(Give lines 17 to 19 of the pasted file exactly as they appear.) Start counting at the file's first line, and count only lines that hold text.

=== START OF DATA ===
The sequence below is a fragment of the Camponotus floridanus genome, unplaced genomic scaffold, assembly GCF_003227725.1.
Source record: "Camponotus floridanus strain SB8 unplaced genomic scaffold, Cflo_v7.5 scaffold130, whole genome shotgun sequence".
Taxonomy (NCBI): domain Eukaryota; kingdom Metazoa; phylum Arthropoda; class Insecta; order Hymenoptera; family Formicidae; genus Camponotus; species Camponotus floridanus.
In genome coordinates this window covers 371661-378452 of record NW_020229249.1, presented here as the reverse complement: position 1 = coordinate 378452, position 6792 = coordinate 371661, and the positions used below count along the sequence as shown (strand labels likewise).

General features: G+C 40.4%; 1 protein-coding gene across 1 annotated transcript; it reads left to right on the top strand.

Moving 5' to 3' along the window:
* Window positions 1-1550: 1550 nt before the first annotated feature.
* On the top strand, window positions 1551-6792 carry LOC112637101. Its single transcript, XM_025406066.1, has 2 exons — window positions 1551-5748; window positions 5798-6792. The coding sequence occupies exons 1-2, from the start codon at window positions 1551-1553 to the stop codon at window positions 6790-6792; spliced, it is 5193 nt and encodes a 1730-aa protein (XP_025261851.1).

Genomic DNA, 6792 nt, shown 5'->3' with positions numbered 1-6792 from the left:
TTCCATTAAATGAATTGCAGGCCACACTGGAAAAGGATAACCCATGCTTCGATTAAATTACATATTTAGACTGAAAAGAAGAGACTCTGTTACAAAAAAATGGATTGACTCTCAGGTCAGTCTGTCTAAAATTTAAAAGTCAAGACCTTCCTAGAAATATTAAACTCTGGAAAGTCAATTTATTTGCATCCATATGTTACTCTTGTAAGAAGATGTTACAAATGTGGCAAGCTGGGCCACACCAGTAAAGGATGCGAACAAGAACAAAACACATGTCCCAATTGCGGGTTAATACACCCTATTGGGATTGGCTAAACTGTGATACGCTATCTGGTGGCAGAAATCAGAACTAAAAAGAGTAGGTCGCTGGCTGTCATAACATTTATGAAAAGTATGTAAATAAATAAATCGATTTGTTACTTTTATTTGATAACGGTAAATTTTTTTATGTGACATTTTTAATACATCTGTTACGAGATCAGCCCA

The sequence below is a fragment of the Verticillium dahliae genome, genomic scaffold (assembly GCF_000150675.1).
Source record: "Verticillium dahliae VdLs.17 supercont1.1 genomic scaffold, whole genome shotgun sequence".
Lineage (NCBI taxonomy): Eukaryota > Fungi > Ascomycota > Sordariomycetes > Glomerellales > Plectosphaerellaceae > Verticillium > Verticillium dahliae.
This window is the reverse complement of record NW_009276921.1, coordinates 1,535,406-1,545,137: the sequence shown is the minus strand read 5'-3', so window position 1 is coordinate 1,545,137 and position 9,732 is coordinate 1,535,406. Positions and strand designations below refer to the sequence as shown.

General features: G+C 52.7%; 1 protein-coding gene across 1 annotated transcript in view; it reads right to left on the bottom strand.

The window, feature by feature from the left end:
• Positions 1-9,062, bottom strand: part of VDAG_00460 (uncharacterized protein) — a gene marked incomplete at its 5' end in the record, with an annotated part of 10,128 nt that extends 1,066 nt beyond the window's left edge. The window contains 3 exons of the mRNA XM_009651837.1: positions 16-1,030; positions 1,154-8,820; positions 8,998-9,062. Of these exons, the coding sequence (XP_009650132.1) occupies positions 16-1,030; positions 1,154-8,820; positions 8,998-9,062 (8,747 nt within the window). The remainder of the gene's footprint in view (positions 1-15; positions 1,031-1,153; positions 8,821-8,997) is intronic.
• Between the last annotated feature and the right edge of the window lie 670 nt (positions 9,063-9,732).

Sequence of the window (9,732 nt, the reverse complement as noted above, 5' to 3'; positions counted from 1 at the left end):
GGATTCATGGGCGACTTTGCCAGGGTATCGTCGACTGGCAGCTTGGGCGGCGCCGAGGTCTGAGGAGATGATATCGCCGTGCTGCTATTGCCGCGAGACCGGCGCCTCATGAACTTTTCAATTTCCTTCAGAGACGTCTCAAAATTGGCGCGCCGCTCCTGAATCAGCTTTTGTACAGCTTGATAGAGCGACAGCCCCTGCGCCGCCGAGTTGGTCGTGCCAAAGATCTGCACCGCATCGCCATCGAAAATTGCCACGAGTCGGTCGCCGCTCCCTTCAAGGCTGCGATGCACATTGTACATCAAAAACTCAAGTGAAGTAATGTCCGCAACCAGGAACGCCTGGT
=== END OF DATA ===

• Positions 1-9,062, bottom strand: part of VDAG_00460 (uncharacterized protein) — a gene marked incomplete at its 5' end in the record, with an annotated part of 10,128 nt that extends 1,066 nt beyond the window's left edge. The window contains 3 exons of the mRNA XM_009651837.1: positions 16-1,030; positions 1,154-8,820; positions 8,998-9,062. Of these exons, the coding sequence (XP_009650132.1) occupies positions 16-1,030; positions 1,154-8,820; positions 8,998-9,062 (8,747 nt within the window). The remainder of the gene's footprint in view (positions 1-15; positions 1,031-1,153; positions 8,821-8,997) is intronic.
• Between the last annotated feature and the right edge of the window lie 670 nt (positions 9,063-9,732).

Sequence of the window (9,732 nt, the reverse complement as noted above, 5' to 3'; positions counted from 1 at the left end):